A further approach to correcting the accuracy is provided by a correcting circuit 65, by which analog correction of the instrument is accomplished by, for example, manually setting and/or regulating the indication of the instrument for a known reference angular value, for measurement of the "g"-acceleration at the place in question and for other specific correction variables. The correction circuit 65 supplies a correction value, which can be regulatd by the operator or by some separate automatic device, to a fourth input of the microprocessor 60. The digital correction circuit 65 is not absolutely necessary, and can be replaced by the analog correction circuit formed by resistor 54 and potentiometer 55.
The microprocessor 60 calculates in an angular value with the aid of information from the converter 59 and the memory 63 and, where desired, the correction value from the correction circuit 65, and produces the calculated angle value digitally at the output thereof. The calculated value is used as an address to a storage location in the memory 64 at which a correction value for this particular, calculated angular value is written. This correction value is fed to the microprocessor 60, which corrects the previously calculated value using the correction value. Subsequent hereto the microprocessor 60 is either supplied with the corrected representation for the angular value, which may be the actual angular value, or the sine, cosine, or some other suitable trigonometrical representation therefor. Calculated values may also be temporarily stored in the microprocessor 60 for use in calculations of the horizontal and the vertical distance, which can be also be carried out by the microprocessor 60, as soon as a distance to an intended point is measured and the value thereof fed into the microprocessor.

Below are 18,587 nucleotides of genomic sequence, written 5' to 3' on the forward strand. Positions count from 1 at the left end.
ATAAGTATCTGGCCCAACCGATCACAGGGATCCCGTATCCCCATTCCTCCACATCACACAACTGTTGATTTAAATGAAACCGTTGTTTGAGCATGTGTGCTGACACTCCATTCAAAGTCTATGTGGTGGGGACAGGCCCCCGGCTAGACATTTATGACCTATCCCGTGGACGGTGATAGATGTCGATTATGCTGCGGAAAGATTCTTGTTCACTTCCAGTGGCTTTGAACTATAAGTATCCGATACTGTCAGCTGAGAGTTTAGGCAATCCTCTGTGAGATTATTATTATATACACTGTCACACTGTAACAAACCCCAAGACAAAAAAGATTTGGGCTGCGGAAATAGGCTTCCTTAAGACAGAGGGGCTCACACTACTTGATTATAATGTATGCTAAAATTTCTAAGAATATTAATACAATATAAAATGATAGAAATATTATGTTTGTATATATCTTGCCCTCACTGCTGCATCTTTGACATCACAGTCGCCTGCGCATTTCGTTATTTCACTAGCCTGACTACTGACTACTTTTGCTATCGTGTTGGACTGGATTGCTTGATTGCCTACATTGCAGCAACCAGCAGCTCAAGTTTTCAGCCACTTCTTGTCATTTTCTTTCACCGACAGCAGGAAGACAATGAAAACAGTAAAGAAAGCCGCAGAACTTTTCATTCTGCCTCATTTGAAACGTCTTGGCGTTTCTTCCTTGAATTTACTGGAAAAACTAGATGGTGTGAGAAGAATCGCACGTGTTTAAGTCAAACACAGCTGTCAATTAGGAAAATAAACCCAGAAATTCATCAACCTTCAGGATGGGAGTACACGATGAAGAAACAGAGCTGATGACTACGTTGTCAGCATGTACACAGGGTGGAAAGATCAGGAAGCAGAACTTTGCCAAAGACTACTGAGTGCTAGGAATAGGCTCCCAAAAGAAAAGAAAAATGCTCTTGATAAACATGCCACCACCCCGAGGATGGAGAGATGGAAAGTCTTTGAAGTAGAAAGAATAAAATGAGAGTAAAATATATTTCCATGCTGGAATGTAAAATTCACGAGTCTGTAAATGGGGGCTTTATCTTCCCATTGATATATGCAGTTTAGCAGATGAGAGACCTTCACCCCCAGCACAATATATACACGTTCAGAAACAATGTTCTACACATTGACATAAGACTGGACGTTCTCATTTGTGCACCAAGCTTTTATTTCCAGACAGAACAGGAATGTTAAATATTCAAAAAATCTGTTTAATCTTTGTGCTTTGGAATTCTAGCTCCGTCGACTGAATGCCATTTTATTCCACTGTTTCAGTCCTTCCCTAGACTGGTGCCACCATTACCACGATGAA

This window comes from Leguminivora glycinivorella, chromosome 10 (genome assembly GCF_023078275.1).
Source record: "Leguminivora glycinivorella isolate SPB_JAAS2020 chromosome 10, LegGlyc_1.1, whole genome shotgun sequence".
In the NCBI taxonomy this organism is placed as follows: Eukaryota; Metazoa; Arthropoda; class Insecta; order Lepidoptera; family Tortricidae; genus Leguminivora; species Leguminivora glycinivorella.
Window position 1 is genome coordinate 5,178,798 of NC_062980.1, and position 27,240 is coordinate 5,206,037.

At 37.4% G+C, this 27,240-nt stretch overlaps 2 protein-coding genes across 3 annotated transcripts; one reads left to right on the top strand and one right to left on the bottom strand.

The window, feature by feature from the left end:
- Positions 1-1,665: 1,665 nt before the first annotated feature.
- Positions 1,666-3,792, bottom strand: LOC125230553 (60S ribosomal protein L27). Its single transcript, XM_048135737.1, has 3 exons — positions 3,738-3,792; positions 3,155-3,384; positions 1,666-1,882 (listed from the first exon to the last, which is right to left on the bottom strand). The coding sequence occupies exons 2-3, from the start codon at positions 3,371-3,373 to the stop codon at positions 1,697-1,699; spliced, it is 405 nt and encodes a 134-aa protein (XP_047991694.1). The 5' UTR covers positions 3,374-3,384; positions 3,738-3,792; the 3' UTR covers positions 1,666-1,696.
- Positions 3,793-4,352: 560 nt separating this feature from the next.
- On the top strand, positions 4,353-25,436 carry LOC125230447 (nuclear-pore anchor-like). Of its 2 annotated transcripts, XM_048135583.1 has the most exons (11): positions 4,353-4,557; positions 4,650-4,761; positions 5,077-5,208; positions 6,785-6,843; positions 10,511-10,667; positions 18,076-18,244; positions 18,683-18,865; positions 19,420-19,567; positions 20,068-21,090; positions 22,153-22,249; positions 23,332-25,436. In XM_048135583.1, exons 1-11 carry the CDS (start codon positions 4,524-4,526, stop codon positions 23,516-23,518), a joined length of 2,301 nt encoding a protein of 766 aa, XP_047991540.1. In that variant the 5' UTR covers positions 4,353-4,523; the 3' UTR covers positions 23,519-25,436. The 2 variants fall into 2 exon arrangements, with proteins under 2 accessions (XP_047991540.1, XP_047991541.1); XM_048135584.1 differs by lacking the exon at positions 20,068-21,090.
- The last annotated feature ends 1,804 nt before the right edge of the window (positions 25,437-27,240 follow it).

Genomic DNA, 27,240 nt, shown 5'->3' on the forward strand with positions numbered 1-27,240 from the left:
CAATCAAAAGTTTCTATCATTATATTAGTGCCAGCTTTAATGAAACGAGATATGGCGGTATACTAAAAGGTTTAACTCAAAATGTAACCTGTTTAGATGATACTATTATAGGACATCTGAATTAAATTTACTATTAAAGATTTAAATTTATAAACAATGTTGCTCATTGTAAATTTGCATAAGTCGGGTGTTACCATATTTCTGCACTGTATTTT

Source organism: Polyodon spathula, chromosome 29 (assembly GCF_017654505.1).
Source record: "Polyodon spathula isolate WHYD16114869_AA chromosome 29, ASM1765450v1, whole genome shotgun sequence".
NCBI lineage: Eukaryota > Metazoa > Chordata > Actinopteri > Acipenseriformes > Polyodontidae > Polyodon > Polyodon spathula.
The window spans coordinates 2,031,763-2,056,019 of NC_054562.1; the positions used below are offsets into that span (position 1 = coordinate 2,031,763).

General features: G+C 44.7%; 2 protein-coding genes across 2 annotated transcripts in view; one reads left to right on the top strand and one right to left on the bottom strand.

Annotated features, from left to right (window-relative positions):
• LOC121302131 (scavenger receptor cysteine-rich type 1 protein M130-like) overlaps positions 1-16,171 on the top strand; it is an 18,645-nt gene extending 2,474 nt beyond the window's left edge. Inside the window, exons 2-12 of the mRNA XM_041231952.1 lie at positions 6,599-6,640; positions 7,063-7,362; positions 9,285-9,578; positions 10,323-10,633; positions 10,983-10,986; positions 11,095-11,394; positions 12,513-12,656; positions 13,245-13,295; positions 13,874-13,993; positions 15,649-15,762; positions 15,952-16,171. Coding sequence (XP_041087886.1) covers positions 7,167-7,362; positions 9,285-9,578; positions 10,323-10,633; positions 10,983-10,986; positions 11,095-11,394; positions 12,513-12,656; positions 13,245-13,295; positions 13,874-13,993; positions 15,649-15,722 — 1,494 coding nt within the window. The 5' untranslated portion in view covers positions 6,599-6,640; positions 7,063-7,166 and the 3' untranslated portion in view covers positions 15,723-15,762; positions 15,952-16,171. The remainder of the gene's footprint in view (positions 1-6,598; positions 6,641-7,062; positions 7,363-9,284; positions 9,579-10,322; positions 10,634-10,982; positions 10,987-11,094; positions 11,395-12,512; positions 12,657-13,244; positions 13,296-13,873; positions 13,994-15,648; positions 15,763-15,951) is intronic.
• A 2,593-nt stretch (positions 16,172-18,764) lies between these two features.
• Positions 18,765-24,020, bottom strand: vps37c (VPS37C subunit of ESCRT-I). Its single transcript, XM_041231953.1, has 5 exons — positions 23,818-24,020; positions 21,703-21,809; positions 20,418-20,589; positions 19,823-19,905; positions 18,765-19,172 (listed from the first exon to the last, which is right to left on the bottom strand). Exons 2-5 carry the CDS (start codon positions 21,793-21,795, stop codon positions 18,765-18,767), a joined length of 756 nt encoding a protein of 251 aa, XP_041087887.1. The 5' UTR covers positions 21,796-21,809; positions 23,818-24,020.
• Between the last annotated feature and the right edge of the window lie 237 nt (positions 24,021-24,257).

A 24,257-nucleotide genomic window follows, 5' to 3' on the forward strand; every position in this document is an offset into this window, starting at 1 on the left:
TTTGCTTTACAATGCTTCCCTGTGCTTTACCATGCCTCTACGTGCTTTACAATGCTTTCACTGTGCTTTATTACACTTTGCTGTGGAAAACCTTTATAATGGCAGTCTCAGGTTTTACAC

Many modifications are possible within the scope of the invention. For example, it should be noted that the block diagrams and coupling diagrams illustrated in FIG. 4 are only intended to provide an example of a control circuit suitable for the accelerometer and that such a control circuit may take many different forms.
Although the invention has been described with respect to exemplary embodiments thereof, it will be understood that variations and modifications can be effected in the embodiments without departing from the scope or spirit of the invention.
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|U.S. Classification||33/366.14, 73/514.19, 33/391|
|International Classification||G01C9/06, G01C9/12|
|Cooperative Classification||G01C9/06, G01C9/12|
|European Classification||G01C9/06, G01C9/12|
|Feb 9, 1981||AS||Assignment|
Owner name: PHAROS AB S-181 81 LIDINGO, SWEDEN
Free format text: ASSIGNMENT OF ASSIGNORS INTEREST.;ASSIGNOR:AGA AKTIEBOLAG;REEL/FRAME:003827/0698
Effective date: 19810128
|Aug 28, 1984||AS||Assignment|
Owner name: GEOTRONICS AB, BOX 64 S-18211 DANDERYD, SWEDEN A C
Free format text: ASSIGNMENT OF ASSIGNORS INTEREST.;ASSIGNOR:PHAROS AB;REEL/FRAME:004294/0054
Effective date: 19840725